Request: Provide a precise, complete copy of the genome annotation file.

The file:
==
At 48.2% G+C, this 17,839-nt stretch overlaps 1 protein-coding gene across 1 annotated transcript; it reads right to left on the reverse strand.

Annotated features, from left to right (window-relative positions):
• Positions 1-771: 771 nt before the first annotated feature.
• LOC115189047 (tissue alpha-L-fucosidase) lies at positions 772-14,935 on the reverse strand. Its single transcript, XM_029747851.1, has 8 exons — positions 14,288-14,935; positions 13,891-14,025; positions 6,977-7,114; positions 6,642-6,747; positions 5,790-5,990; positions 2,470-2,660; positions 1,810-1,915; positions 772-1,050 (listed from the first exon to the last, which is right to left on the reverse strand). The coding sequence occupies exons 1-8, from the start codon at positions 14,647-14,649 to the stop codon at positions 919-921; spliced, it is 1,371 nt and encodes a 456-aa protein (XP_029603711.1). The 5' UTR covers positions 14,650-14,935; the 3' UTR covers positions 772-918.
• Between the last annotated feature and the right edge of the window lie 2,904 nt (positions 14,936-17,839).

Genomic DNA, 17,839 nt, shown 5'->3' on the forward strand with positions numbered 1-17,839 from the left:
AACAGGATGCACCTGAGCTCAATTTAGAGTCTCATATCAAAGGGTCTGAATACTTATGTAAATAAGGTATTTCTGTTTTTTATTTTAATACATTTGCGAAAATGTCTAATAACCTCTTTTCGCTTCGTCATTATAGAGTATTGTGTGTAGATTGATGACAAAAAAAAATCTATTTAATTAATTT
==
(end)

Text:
At 48.2% G+C, this 17,839-nt stretch overlaps 1 protein-coding gene across 1 annotated transcript; it reads right to left on the reverse strand.

Annotated features, from left to right (window-relative positions):
• Positions 1-771: 771 nt before the first annotated feature.
• LOC115189047 (tissue alpha-L-fucosidase) lies at positions 772-14,935 on the reverse strand. Its single transcript, XM_029747851.1, has 8 exons — positions 14,288-14,935; positions 13,891-14,025; positions 6,977-7,114; positions 6,642-6,747; positions 5,790-5,990; positions 2,470-2,660; positions 1,810-1,915; positions 772-1,050 (listed from the first exon to the last, which is right to left on the reverse strand). The coding sequence occupies exons 1-8, from the start codon at positions 14,647-14,649 to the stop codon at positions 919-921; spliced, it is 1,371 nt and encodes a 456-aa protein (XP_029603711.1). The 5' UTR covers positions 14,650-14,935; the 3' UTR covers positions 772-918.
• Between the last annotated feature and the right edge of the window lie 2,904 nt (positions 14,936-17,839).

Genomic DNA, 17,839 nt, shown 5'->3' on the forward strand with positions numbered 1-17,839 from the left:
AACAGGATGCACCTGAGCTCAATTTAGAGTCTCATATCAAAGGGTCTGAATACTTATGTAAATAAGGTATTTCTGTTTTTTATTTTAATACATTTGCGAAAATGTCTAATAACCTCTTTTCGCTTCGTCATTATAGAGTATTGTGTGTAGATTGATGACAAAAAAAAATCTATTTAATTAATTT